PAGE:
The world population is increasing, and as a result, there is an increasing need for energy. Among all generation resources, nuclear power represents the most interesting case. Nuclear energy is reliable, efficient and emission-free, yet public opinion about this source is usually sharply polarized. The development of nuclear resources has been defined not as much by power industry requirements, but mostly by government agendas. High security risks, the storage and disposal of dangerous radioactive waste, the possibility of proliferation, and the possibility of terrorist attacks—all these factors support an expansive governmental interference. In addition, every nuclear reactor accident, whether it happens in the Ukraine, the US or Japan, adds more fuel to the public fire opposing nuclear power.

Nuclear technologies are complex and involve substantial efforts of data gathering and processing. At the same time, a particular course of government action on nuclear power sources, whether it results in contraction or expansion of nuclear energy production, can and does bring a shift in data generation and analysis.

The safe and economical operation of nuclear facilities requires refined and reliable calculations and studies. The ability to simulate different scenarios of nuclear operations is dependent on the accuracy of input data. Detailed data is required to design a modern nuclear reactor for electricity production. Data is also required to make decisions regarding the operation of the fuel cycle, an operation that has to conform to strict safety regulations. Applications of growing economic significance that require substantial data input are:

  • Fission reactor technology
  • Accelerator shield design
  • Fusion device design and plasma processing technologies
  • Personnel dosimetry and radiation safety
  • Production of radioisotopes for medical and industrial applications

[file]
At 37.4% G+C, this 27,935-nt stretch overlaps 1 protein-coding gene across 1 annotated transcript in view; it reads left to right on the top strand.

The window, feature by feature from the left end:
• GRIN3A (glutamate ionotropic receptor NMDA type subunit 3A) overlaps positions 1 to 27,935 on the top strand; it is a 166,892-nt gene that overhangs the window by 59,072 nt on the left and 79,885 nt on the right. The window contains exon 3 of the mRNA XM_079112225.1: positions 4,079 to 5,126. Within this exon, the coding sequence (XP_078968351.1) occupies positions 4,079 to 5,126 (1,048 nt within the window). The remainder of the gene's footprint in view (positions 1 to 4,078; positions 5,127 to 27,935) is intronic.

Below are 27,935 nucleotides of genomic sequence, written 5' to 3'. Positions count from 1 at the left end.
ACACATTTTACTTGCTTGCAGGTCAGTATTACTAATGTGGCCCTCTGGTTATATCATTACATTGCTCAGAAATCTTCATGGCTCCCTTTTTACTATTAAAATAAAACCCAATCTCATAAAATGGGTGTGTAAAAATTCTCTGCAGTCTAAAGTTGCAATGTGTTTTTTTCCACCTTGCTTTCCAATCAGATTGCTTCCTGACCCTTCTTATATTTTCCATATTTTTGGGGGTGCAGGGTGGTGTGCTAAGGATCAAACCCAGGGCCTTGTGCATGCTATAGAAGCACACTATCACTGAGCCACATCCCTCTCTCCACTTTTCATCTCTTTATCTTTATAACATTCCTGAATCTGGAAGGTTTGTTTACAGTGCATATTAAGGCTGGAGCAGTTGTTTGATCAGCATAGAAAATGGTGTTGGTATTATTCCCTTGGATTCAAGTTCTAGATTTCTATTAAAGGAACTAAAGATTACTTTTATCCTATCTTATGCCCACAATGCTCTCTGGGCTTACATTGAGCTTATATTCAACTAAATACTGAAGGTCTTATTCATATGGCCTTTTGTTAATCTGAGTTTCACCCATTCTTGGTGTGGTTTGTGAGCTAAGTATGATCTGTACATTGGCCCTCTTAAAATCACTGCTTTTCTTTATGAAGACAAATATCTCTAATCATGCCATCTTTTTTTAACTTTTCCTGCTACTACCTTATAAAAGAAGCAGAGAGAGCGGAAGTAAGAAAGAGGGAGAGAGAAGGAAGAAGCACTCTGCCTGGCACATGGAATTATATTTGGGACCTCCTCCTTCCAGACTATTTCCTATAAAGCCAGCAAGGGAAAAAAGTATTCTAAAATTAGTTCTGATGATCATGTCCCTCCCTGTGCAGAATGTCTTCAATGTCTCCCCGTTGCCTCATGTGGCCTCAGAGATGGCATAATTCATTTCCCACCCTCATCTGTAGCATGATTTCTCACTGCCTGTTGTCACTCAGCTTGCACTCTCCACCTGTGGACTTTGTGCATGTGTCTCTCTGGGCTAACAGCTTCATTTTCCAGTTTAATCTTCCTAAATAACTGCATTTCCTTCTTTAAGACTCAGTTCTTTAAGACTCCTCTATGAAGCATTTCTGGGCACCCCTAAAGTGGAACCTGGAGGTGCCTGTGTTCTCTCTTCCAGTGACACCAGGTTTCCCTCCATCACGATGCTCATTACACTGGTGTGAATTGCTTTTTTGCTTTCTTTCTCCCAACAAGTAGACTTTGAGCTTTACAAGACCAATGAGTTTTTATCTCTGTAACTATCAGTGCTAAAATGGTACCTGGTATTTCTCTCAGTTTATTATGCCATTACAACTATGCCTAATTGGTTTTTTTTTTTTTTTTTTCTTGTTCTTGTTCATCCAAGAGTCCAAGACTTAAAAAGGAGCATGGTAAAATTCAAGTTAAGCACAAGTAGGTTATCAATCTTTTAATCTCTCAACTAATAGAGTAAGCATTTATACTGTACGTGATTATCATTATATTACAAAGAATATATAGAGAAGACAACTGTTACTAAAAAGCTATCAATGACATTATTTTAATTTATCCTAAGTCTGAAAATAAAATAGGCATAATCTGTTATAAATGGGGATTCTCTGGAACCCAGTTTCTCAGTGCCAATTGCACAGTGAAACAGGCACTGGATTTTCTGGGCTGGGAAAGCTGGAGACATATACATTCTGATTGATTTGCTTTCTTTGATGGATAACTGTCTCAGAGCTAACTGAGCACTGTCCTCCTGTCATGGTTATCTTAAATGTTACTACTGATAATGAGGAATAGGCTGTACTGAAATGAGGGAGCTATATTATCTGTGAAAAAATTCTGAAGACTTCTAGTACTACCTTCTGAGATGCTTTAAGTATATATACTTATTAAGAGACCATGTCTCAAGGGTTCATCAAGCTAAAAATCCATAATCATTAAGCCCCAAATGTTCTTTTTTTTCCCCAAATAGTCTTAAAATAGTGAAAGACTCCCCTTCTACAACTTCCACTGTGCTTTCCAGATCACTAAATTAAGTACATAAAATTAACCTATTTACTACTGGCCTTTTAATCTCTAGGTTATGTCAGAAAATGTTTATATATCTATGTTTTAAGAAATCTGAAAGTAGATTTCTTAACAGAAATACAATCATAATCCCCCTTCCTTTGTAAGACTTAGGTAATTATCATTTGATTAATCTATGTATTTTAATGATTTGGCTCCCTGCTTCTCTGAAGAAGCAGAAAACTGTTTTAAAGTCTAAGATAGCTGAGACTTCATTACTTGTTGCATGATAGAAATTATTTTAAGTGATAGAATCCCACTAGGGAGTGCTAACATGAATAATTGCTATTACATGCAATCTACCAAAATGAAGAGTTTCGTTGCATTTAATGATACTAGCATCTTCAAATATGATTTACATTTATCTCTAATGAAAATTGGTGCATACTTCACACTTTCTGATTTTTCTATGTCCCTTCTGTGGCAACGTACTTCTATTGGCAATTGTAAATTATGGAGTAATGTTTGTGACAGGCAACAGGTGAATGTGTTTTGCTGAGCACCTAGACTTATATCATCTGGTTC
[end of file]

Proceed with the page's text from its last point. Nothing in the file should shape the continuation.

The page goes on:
• Cancer radiotherapy
  • Radiation damage studies
  • Environmental monitoring and clean-up
  • Chemical analysis by activation methods
  • Detection of concealed explosives and illegal drugs
  • Exploration for oil and other minerals

Considerable atomic and nuclear data is obtained by direct measurement using particle accelerators and radiation detectors. These nuclear data points are measured and compiled.

The multitude of data points are then assembled in standardized computer databases. Data compilation is an enormous task and is performed through networks of nuclear data centers around the world.

It is unlikely that the scope of nuclear and atomic data applications and the need for data storage space will diminish; however, nuclear power generation policies can and do affect other types of data sources.

No to Nuclear Power

Abandoning nuclear power for the sake of renewable technologies is burdened not only by issues of energy balancing, energy storage advancement and later battery disposal, but also by the introduction of new types of ancillary services, intra-hour power scheduling, and more sophisticated and precise weather prediction. All this leads to more data points and more involved analysis required to sustain a portfolio of energy sources.

Yes to Nuclear Power

On the other hand, because major, complex technologies require more than a half century to evolve into global industries,  nuclear power and natural gas have a high chance to dominate power generation over the next hundred years. Those nations that decide to retain nuclear power in their generation portfolios are likely to face other challenges. One of them is making tough choices in regard to nuclear waste disposal. Nuclear waste can last for thousands, or even millions of years, before becoming safe. Different technologies of radioactive waste disposal entail different monitoring approaches. Thus, from the point of view of data management, nuclear waste disposal within Earth formations would probably require more elaborate and involved monitoring procedures and data processing.

Another challenge associated with the increase in nuclear power generation is water consumption. Nuclear power plants need more cooling water than fossil-fired power stations, and use large quantities of water. They usually are located close to large and reliable water sources like rivers, lakes, or seas. Existing nuclear power stations use and consume significantly more water per MWh than electricity generation powered by fossil fuels: nuclear once-through systems consume about 33% and closed systems 50% more than fossil fuel power stations. This creates a significant concern for the environment. Warmed up processed water, when released to the natural bodies of water, disturbs local eco-systems. The growing number of nuclear plants will demand installing monitors to control water levels and properties in the areas adjacent to the large nuclear plants and associated growth in data points compilation, processing and analyzing.

To learn more on the subject read our December 2011 issues of DataWatch.